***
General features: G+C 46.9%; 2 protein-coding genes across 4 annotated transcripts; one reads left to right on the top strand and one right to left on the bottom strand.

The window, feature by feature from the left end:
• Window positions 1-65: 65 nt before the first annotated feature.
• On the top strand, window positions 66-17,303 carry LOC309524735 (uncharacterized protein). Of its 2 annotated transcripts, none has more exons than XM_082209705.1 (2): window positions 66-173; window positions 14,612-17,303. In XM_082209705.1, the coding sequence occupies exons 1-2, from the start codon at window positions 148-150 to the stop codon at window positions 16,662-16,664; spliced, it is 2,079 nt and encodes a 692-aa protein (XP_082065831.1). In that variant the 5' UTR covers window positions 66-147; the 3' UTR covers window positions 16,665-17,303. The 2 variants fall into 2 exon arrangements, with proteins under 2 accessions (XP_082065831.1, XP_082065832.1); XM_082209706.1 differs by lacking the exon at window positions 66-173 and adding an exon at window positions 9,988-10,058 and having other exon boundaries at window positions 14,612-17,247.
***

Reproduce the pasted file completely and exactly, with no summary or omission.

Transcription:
General features: G+C 46.9%; 2 protein-coding genes across 4 annotated transcripts; one reads left to right on the top strand and one right to left on the bottom strand.

The window, feature by feature from the left end:
• Window positions 1-65: 65 nt before the first annotated feature.
• On the top strand, window positions 66-17,303 carry LOC309524735 (uncharacterized protein). Of its 2 annotated transcripts, none has more exons than XM_082209705.1 (2): window positions 66-173; window positions 14,612-17,303. In XM_082209705.1, the coding sequence occupies exons 1-2, from the start codon at window positions 148-150 to the stop codon at window positions 16,662-16,664; spliced, it is 2,079 nt and encodes a 692-aa protein (XP_082065831.1). In that variant the 5' UTR covers window positions 66-147; the 3' UTR covers window positions 16,665-17,303. The 2 variants fall into 2 exon arrangements, with proteins under 2 accessions (XP_082065831.1, XP_082065832.1); XM_082209706.1 differs by lacking the exon at window positions 66-173 and adding an exon at window positions 9,988-10,058 and having other exon boundaries at window positions 14,612-17,247.